Seattle Japanese Garden reopening with Shinto blessing

Seattle Japanese Garden reopening with Shinto blessing

Seattle Japanese Garden reopening with Shinto blessing

The Seattle Japanese Garden in the Washington Park Arboretum reopens Sunday, with a Shinto blessing to start the 2018 season.

Juki Iida designed the 3.5-acre garden, and oversaw its installation in 1959. The Seattle Japanese Garden opened in 1960.

The Arboretum Foundation has long supported the Japanese Garden, and in 2016 it stepped up its role by partnering with Seattle Parks and Recreation through a cooperative agreement, said Jessa Gardner, programs manager for the Seattle Japanese Garden.

“Fundraising is definitely a big part of that, and some of that support is of course capital project fundraising,” Gardner said, as well as running the garden’s volunteer program and providing special arts programming.

The Arboretum Foundation introduced two new programs last year, which will continue in 2018. One provides free admission to the garden on the first Thursday of each month, and the other is the Family Saturday program, where special activities geared toward families with children take place, Gardner said.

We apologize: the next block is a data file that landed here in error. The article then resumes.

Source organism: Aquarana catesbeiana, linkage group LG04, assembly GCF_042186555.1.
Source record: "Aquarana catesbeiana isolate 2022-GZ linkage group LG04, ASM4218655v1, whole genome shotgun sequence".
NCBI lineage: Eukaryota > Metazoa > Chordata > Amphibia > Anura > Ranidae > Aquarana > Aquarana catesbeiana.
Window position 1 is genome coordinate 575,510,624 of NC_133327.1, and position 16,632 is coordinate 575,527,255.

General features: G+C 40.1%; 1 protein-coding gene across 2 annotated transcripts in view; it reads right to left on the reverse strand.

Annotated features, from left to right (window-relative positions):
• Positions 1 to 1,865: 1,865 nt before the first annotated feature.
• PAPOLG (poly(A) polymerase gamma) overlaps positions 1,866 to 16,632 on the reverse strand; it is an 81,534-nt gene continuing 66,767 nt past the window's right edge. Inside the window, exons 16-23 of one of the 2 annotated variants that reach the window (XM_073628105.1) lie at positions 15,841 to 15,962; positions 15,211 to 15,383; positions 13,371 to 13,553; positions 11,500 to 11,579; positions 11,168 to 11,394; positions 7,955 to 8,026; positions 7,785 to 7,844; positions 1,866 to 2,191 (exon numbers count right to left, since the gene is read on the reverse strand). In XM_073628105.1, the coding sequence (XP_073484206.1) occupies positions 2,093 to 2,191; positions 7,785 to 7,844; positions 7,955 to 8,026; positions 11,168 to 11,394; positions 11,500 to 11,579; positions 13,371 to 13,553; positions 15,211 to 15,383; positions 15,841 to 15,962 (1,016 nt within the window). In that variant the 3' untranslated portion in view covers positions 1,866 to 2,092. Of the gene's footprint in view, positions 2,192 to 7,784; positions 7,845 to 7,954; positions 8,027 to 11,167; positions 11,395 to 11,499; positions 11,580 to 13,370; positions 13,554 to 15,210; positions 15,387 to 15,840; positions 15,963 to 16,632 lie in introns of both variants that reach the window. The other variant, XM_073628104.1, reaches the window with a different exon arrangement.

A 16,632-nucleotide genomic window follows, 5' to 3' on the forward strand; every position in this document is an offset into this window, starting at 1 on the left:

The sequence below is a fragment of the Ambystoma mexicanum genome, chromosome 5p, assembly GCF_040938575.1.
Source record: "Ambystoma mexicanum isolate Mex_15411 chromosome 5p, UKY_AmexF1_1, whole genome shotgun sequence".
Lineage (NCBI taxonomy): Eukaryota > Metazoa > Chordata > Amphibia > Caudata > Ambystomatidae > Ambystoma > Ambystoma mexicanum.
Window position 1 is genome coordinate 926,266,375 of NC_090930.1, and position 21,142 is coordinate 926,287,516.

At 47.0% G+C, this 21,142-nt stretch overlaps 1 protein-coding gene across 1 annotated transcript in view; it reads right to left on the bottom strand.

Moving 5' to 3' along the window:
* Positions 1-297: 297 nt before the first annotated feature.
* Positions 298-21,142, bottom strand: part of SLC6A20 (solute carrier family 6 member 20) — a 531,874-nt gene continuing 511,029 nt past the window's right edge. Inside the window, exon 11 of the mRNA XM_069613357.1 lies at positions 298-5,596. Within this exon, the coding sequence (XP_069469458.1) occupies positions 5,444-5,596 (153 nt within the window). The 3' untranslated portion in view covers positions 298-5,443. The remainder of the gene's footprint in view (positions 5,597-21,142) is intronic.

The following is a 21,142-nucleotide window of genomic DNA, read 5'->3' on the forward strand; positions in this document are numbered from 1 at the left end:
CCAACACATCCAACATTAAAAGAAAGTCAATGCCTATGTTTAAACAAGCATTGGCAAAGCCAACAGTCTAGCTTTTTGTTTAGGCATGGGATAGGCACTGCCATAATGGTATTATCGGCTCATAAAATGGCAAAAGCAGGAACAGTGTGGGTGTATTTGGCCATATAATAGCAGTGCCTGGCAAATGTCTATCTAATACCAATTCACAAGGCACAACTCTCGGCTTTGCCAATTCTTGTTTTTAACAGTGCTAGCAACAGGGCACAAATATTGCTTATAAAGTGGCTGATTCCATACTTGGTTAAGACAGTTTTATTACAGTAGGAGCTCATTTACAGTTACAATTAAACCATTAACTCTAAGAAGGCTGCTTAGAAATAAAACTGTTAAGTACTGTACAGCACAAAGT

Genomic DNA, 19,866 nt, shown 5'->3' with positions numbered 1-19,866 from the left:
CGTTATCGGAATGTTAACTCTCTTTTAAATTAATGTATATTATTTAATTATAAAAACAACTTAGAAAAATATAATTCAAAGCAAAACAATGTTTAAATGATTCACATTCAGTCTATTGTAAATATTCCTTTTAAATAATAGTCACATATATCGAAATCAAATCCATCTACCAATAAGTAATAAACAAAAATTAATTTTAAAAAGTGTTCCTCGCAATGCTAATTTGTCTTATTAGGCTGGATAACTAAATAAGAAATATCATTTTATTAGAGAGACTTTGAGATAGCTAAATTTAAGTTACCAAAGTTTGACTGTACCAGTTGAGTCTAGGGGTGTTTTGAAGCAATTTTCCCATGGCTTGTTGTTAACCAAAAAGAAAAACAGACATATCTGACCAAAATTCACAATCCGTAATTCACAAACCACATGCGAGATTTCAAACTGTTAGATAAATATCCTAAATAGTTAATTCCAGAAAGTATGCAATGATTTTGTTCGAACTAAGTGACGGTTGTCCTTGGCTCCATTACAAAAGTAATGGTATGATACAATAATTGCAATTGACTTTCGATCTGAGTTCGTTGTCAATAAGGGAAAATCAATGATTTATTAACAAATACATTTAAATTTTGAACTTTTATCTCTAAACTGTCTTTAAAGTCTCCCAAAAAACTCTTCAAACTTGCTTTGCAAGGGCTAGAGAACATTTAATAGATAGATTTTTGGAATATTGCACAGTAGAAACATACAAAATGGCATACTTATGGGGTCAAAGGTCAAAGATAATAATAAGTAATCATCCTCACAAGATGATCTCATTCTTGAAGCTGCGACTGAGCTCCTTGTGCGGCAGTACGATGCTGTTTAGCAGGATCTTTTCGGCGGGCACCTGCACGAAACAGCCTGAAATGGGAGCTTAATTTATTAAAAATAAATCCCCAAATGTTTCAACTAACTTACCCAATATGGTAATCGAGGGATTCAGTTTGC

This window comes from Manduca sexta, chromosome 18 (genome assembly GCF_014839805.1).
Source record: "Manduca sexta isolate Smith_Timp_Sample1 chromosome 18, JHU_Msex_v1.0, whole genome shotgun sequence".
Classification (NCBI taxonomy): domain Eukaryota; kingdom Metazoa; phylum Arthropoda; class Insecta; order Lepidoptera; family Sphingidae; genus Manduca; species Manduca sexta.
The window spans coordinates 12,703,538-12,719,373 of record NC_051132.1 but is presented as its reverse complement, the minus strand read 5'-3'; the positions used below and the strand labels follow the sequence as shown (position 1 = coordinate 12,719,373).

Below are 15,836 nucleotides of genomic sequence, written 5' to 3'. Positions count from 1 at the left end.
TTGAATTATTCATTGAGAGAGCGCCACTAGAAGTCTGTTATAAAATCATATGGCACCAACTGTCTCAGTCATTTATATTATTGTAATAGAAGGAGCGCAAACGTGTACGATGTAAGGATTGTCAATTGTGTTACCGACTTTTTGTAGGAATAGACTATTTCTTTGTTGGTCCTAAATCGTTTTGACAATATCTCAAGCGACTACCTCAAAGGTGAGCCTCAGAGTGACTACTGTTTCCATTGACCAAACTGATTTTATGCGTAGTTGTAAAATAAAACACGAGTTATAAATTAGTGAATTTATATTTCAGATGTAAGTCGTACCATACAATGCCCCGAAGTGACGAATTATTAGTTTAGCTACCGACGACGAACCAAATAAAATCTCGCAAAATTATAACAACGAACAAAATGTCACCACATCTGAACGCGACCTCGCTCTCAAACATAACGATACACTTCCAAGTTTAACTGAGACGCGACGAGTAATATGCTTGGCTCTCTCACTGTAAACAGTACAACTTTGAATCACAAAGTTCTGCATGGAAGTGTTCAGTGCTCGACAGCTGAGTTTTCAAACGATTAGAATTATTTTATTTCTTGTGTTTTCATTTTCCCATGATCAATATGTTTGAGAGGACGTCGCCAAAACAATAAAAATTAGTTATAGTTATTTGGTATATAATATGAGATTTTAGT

Volunteer docents will be providing daily tours at 12:30 p.m. this season, from April 1 to the end of October.

“October is our most popular month,” Gardner said. “People love to come and see the maples.”

The garden closes at the end of November, as there are stone pathways that ice over and become a safety issue, Gardner said. It’s also a time for gardeners to move around plants and trees, as well as tackle other maintenance items. The garden’s volunteer plant committee works every year to put together a plant guide, which should be available in July.

Gardner said Seattle is lucky to have one of only a few Shinto temples in the United States located in Granite Falls, Washington, where Reverend Koichi Barrish of Tsubaki Grand Shrine will travel from to bless the Seattle Japanese Garden a blessing on Sunday. The blessing welcomes in the ki (life energy) and is meant to provide good fortune for the year ahead.

Space for the Shinto blessing ceremony is limited, Gardner said, so people are asked to purchase advanced tickets or annual passes. Get them here.

Greetings in the courtyard starts the event off at 10 a.m., with gates opening at 10:15, and the ceremony being held at 10:20. The Tateuchi Community Room will open for complimentary tea at 11 a.m., followed by two guided tours at 1 and 2 p.m.